The last time Yale overhauled its financial aid policy was seven years ago. Thousands of students saw their tuition bills cut in half. Families making less than $60,000 a year were told that they would no longer have to contribute anything toward their child’s Yale education. It was the largest increase in financial aid spending in University history, adding $56 million annually to the budget.
Monday’s changes added $2 million.
Three weeks ago, in a University-wide email, President Peter Salovey announced what students expected to be the next financial aid overhaul — a promised reduction of the student effort. As students crowded into LC 102 last night, optimism was in the air. Administrators had an opportunity to entirely redefine the student effort portion of financial aid. We saw generous change, but the new policies barely approach what is possible.
For the 2016–17 academic year, the student summer income contribution for returning students will be reduced from $3,050 to $2,600, with no changes for freshmen. For students the financial aid office considers highest need, this contribution will drop to $1,700. The student employment portion, which in most cases is filled by a campus job, will remain the same, with sophomores, juniors and seniors expected to contribute $3,350 to their education, and freshmen expected to contribute $2,850.
Yale’s leaders in admissions and financial aid should be commended for their willingness to sit down and engage with students for 90 minutes to explain the changes. But the new policies fail to address the larger problem — that Yale provides two divergent tracks for its students, one for those who have money, and another for those who don’t. In fact, these changes may exacerbate the social stratification that continues to exist on Yale’s campus.
Reducing the student summer income contribution was an important first step. The reductions may not be enough to completely change a student’s plans for the coming summer, but they will help students who want to take unpaid internships in order to prepare for a desired career.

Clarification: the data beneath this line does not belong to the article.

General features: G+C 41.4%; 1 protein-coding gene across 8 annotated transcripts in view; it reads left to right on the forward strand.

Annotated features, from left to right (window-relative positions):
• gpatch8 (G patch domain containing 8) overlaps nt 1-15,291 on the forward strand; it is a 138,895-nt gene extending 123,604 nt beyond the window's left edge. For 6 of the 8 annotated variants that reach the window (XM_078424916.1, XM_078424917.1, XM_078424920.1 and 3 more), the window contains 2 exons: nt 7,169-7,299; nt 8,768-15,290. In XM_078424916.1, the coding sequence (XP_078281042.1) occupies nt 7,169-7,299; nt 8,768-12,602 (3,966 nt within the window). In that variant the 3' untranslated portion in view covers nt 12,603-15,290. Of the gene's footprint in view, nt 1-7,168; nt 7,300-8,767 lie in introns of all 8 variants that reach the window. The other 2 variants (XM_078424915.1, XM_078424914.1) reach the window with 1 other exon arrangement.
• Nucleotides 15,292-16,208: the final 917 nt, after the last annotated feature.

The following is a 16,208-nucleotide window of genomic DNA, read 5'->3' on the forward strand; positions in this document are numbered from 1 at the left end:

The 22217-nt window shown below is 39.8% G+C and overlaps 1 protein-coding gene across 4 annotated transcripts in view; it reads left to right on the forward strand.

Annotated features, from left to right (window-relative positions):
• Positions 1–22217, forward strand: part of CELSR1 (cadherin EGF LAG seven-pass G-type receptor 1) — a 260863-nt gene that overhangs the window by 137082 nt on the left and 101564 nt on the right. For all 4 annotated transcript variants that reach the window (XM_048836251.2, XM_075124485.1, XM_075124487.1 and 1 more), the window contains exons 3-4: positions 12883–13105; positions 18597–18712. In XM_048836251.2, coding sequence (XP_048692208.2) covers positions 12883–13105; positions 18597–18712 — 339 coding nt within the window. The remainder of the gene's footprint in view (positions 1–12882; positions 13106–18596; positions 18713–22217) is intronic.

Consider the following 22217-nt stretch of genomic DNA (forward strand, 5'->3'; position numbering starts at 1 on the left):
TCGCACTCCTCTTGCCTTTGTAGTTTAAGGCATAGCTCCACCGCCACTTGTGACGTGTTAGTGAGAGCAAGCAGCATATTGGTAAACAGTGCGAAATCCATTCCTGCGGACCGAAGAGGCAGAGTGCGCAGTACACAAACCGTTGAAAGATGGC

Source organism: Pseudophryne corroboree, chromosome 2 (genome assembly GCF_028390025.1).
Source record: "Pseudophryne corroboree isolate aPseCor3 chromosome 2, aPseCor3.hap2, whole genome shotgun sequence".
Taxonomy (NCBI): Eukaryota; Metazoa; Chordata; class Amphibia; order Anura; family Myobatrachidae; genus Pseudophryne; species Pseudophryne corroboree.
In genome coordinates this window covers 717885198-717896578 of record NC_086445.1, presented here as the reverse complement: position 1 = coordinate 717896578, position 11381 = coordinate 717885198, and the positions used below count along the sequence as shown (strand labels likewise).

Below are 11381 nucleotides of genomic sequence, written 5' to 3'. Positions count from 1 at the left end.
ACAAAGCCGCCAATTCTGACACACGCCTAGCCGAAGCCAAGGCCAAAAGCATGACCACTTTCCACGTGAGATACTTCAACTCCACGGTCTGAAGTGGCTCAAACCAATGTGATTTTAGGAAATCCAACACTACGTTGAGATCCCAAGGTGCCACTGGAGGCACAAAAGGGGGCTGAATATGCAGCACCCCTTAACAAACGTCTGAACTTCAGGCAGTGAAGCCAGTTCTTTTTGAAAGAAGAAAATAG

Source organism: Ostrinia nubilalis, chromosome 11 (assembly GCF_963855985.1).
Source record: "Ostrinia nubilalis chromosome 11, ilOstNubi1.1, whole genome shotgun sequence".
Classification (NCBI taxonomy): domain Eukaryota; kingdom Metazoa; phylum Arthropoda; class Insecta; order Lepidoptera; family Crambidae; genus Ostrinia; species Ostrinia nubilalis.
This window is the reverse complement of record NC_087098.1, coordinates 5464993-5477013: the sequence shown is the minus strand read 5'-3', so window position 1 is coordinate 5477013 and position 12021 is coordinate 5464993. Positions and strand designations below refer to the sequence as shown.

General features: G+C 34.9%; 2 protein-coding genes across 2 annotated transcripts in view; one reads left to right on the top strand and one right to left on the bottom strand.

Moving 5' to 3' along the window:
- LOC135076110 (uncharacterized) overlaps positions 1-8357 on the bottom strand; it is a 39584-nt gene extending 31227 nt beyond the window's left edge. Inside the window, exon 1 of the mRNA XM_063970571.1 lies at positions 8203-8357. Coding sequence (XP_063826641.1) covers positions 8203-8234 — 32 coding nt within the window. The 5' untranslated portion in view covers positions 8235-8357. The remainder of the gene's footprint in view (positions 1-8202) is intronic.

Students on financial aid, moreover, are also subjected to a different Yale experience during term time. The student employment portion of a student’s financial aid package, which often forces students to take an on-campus job, will remain the same. Students on financial aid will still be obliged to spend many hours a week at work. Wealthier students bear no such burden.
The new changes divide students on financial aid into two categories. The first consists of students with the absolute highest need. The second consists of everyone else on aid. We are glad that Yale has chosen to consciously prioritize the needs of those students most in need of financial aid. For them, the changes will have an important impact. But instead of introducing a sliding scale, the administration has devised a mechanism that does not encompass all students’ needs. We have heard for more than a decade now that Yale’s financial aid policy divides the student body in half. But, we know that there are more than two experiences with financial aid. Some students take out loans, others are able to access family funds, many receive outside scholarships and some students simply take on more hours of work a week. This new system still fails to account for the fact that no two financial situations are the same.
The disparity in the student body was the reason students demanded action in the first place. Caesar Storlazzi, the director of financial aid, told the full lecture hall on Monday that he does not think financial aid defines the Yale experience. The ensuing laughter from those in the audience suggested otherwise. Students have made it clear that the student summer income contribution constitutes a real barrier to experiencing all that Yale has to offer. In the past decade, we have seen protests outside Woodbridge Hall, sit-ins at the Office of Undergraduate Admissions, numerous opinion columns and a direct demand from Next Yale. These have all sent a clear message to the administration: The status quo cannot continue. But today, many students woke up disappointed. For them, Yale will remain a divided institution.
We do not know everything that went into this decision. We are glad that the new aid supplements will provide some relief to students who genuinely need them. But, we also hope that the administration understands that these supplements will not solve socioeconomic stratification at Yale. This is not just about numbers in bank accounts and bills going unpaid. It is about a toxic culture of inequality that segregates students. The “full” Yale experience we are promised in high-school is not one to which we all have access.
At the close of Monday’s meeting, Yale College Council President Joe English ’17 assured us, “This is not the end game.” We hope he is right.